I’m Mac Blackout from Chicago. I’ve lived here since 1999. I moved from Indianapolis where I pioneered the local graffiti movement with a handful of other writers in the early 90s. Shortly after moving here I stopped writing and started a series of bands, The Functional Blackouts, Daily Void, Mickey, New Rose Alliance, MBB, Mac Blackout (solo recording project), and currently The Armageddon Experimental Band. My last name is McKenzie so the name Mac Blackout came about with the formation of the Functional Blackouts in 2001. I’ve used it ever since. Throughout my years making music I’ve done a lot of flyer, poster, and album cover art. Recently I’ve switched my focus to making visual art full time.
When did you first start getting involved with art?
I’ve been making art my entire life. My Mom, Elizabeth McKenzie (Instagram @lizbethannart), is an amazing artist. She’s been making big eye art since the 60s, was an elementary school art teacher, and exposed me to art at an early age.
How much influence does music have on your artwork? And, what’s in your current rotation?
Other than music being an emotional/creative outlet and subject of many album covers and posters, lately I mostly use music as mental stimulation while creating. In the past, I would listen to music as something to relate to. I loved to blast records all night, party, and get out my frustration. Now that I’m making art full time my habits have changed. I listen to a lot of jazz. Music without lyrics tends to stimulate abstract thinking. I still like it heavy and energetic though. Lately a lot of soul jazz, Cannonball Adderley, Miles Davis, Herbie Hancock…. also James Brown and heavy funk, psychedelic stuff too… Hawkwind. I always throw on the classics in between, T Rex, Bowie, Beatles… late 80s-90s hip hop… mostly positive stuff… dream stimulators.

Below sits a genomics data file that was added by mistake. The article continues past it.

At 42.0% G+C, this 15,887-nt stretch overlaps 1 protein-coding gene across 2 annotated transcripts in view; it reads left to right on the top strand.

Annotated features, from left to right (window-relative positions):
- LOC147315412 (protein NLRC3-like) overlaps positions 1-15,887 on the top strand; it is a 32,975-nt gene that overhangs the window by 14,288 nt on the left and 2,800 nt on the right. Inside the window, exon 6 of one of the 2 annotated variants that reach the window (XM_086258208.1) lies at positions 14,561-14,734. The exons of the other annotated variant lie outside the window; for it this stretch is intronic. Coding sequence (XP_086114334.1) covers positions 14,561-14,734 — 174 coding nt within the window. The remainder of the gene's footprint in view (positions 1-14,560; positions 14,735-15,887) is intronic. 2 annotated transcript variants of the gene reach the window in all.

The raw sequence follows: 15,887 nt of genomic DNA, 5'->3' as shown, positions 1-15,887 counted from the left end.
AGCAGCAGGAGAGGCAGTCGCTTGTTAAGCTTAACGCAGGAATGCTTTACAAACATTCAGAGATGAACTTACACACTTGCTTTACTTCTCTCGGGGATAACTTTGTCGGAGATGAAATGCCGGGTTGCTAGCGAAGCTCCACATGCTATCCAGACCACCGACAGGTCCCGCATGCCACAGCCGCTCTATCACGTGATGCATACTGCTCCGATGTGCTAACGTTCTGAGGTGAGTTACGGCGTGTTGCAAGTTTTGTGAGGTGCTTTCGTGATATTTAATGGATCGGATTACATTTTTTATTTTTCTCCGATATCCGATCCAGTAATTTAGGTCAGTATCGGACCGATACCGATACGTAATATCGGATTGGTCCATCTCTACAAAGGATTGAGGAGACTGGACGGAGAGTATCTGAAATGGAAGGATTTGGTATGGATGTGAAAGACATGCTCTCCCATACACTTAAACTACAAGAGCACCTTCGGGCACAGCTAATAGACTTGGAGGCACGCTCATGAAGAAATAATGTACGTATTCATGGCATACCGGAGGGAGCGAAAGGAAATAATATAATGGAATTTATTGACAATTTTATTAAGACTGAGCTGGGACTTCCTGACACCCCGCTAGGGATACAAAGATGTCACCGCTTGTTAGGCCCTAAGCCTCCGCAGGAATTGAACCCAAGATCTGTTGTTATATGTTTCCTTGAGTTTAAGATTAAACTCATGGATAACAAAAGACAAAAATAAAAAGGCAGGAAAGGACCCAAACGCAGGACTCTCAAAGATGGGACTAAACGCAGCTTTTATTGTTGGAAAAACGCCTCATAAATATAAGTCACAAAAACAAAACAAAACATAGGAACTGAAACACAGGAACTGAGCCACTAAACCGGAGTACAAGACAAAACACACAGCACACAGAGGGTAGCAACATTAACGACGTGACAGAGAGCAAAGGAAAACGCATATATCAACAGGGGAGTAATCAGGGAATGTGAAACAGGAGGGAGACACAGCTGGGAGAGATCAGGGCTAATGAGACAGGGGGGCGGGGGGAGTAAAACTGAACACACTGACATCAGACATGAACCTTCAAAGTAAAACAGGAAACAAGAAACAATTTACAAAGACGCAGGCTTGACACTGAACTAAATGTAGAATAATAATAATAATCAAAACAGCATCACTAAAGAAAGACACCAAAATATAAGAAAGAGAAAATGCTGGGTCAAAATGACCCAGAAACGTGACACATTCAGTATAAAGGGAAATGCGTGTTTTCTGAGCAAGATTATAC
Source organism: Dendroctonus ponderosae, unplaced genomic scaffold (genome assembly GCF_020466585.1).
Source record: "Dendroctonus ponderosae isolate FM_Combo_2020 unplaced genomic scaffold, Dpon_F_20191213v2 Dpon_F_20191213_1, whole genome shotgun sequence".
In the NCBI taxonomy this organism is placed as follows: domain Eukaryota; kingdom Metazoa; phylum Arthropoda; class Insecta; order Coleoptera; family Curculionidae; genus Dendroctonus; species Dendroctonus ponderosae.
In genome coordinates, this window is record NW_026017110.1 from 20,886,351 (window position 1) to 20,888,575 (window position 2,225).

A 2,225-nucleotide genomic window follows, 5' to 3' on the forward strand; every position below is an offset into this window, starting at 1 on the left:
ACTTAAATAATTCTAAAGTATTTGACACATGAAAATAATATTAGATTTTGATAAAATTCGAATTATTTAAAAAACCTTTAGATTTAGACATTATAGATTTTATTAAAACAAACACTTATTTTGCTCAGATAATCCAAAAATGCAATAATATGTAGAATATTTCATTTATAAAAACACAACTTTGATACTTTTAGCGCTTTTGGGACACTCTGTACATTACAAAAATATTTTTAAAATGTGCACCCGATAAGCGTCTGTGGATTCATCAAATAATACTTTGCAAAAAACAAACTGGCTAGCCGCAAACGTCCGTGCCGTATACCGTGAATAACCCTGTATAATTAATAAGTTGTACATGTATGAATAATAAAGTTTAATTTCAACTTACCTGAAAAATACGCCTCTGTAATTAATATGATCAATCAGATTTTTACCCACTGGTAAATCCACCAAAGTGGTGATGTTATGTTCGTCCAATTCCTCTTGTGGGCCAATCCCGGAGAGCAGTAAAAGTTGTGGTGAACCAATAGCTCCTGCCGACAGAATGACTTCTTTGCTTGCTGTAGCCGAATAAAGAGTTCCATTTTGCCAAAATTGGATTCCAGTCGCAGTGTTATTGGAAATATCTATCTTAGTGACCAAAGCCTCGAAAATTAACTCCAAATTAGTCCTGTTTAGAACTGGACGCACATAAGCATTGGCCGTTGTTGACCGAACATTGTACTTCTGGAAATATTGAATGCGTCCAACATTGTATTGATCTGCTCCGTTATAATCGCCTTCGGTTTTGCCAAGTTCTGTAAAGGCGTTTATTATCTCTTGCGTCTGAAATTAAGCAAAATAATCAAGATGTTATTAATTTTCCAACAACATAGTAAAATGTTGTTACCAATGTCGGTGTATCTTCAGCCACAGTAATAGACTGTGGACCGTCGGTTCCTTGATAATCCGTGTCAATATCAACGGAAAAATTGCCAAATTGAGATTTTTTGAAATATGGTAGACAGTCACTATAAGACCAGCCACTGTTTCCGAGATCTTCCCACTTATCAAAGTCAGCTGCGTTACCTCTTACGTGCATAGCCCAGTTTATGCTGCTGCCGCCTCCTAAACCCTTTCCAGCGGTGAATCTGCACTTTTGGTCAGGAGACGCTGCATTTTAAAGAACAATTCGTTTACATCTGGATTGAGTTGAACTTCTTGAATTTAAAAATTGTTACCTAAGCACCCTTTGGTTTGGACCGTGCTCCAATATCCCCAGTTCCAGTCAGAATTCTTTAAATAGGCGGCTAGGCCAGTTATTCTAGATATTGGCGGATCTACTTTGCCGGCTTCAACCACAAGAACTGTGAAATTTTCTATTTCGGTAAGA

Since your pieces are very eye popping, I want to go into a few of them and the concept behind them. First, A Galaxy of Muted Pastels with Bohannon Knee.
I created this piece as one in a series of two pieces for the Sick Fisher curated “Naked People” group show. Many of my pieces are manifestations of compiled visions. In this case, I began making these naked creatures and other beings began emerging from the shape-shifting body. I had recently been listening to a lot of Hamilton Bohannon and his image popped up in the knee. I let the thought process and mental play dictate the image in most of my work.
While narratives may be sometimes suggested, I always like to leave my work open to interpretation. I am constantly interpreting my own work as it’s created. Many images are created subliminally and sometimes later enhanced. There is never one way I intend a piece to be viewed or interpreted. It’s up to the viewer .. sometimes there may be a narrative.. other times a piece may function as a mirror of sorts. An object to feel and relate too. I’ve found most of my best friends in art and music.
One piece I really like of yours is Utopian Being. Talk about the inspiration behind this piece.